I’ve yet to encounter a client whose organization has not been significantly transformed by the addition of well-run daily huddles. They find there are fewer surprises, less drama, and fewer 1-on-1 meetings and interruptions throughout the day. 

The weekly meeting replaces your huddle one day each week. It’s an hour-long session where you and your direct reports discuss metrics, the progress of broader initiatives, and the opportunities and challenges associated with advancing the business. This includes having in depth discussions and debates to resolve some of the issues that surfaced during the team’s daily huddles.

Your Meeting Rhythms–four Daily Huddles and one Weekly Meeting–will transform the flow of information, alignment, and performance in your firm. Even better, you’ll effortlessly reinforce your culture, build esprit de corps, and instill consistency and discipline into your operation.

Conclusion

“Success isn’t always about greatness. It’s about consistency. Consistent hard work leads to success. Greatness will come.”

– Dwayne Johnson

You’re a leader because, one way or another, you’ve earned the right to lead. But beware of overconfidence, blindspots, and cognitive biases, each of which has the potential to subvert your path to success.

To stay on track, create habits around Commander’s Intent, Role Accountability, and Meeting Rhythms and become consistent and vigilant with your practices. Periodically assess:

  • How often and how clearly are you expressing Commander’s Intent when you delegate, ask for input, or give direction? 
  • When was the last time you used someone’s Role Accountability card to guide a coaching session or to evaluate their performance? 
  • How productive are your firm’s Daily Huddles and Weekly Meetings? What needs to change to keep them on track?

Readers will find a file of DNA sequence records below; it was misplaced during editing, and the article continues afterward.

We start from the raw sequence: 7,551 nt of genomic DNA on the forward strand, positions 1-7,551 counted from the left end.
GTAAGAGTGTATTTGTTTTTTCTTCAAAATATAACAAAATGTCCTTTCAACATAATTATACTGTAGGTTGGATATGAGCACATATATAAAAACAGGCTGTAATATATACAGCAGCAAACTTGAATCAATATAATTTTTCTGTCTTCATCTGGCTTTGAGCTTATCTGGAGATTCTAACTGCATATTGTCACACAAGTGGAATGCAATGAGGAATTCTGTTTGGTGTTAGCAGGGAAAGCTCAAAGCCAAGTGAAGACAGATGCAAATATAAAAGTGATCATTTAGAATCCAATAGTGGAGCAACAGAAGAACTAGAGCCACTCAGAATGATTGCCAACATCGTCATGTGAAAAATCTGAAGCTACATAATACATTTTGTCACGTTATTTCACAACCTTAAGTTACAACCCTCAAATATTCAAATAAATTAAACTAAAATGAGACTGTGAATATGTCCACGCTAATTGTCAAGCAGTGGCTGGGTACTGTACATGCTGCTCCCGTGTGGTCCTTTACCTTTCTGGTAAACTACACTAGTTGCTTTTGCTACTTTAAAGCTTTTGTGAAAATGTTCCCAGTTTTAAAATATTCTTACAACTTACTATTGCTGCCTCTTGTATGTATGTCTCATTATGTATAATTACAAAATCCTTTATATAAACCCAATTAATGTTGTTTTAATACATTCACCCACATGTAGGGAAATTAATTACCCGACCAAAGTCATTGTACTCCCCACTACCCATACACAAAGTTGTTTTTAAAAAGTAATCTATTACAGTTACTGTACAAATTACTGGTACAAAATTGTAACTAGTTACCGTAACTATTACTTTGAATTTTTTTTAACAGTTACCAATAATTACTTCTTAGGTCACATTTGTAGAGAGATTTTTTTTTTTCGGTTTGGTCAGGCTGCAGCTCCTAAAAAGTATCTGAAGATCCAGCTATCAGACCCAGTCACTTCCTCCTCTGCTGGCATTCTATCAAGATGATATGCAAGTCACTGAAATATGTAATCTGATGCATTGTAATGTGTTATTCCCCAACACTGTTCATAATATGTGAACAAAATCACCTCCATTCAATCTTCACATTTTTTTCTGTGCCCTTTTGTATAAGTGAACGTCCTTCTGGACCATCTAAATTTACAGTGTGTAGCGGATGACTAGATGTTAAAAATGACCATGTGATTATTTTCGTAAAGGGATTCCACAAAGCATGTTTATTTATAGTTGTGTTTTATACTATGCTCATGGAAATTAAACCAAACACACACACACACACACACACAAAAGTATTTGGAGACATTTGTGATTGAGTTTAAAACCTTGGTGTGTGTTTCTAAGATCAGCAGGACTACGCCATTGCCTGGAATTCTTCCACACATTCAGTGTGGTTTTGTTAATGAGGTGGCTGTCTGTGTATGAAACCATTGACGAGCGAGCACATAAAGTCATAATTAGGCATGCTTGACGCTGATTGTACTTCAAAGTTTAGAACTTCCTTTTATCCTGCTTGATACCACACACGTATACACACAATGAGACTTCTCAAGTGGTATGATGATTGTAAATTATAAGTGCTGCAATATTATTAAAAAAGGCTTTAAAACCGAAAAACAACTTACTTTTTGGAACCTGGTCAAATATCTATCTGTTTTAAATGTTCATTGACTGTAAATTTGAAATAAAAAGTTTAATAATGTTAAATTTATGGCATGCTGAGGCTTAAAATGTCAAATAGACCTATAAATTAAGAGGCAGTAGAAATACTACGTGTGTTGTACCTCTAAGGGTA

Further, I suggest you regularly solicit feedback from your team and other trusted sources as to how effectively you’re communicating, using the tools, and creating clarity for your team. 

One final thought: Don’t fall into the trap of thinking just because you implement Daily Huddles or create Role Accountability cards that you’ve got everything under control. The Dunning-Kruger effect is real, and there’s a big difference (and tons of blind spots) between implementation, consistent use, and then mastery.

=============================================

Upcoming Leadership Learning Events

Live Online Class – Create Independent, Empowered Employees

Imagine how great it would be if your employees were more independent, better decision makers, and did the “right things” more often without needing much guidance. Although we intuitively know that these attributes eliminate countless leadership headaches and set the stage to create scale, it’s shockingly easy to elicit the exact opposite behaviors from your team.

Together we will:

  • Identify the three research-based keys to creating highly engaged employees.
  • Learn how to overcome the #1 obstacle to clear communication and understanding.
  • Discover how to raise your expectations while creating more engagement and independence on your team
  • Improve your capabilities as a coach to accelerate your team’s growth and capacity.  

Class Dates:    

==============================================

Live Online Class – Creating a Culture of Accountability

The best strategies and market opportunities in the world mean nothing if you’re not able to execute our plans and get things done. And yet, accountability remains a recurring, frustrating issue for business leaders around the world. Organizations with a culture of accountability execute smoothly and without drama, retain high performers, and have an improved sense of collaboration, accomplishment and fun at work.

Together we will:

  • Identify the 3 building blocks of accountability.
  • Learn 9 accountable behaviors required to build a culture of accountability.
  • Discover 3 types of accountability (it’s not just one thing!).
  • Improve role definitions and outcomes using results instead of activities

Expose the #1 mistake leaders make to destroy accountability and engagement

Class Dates:    

==============================================

More Options to Accelerate Your Leadership Growth and Success…

“Care about what other people think and you will always be their prisoner.”

– Lao Tzu

We all want to be liked by others.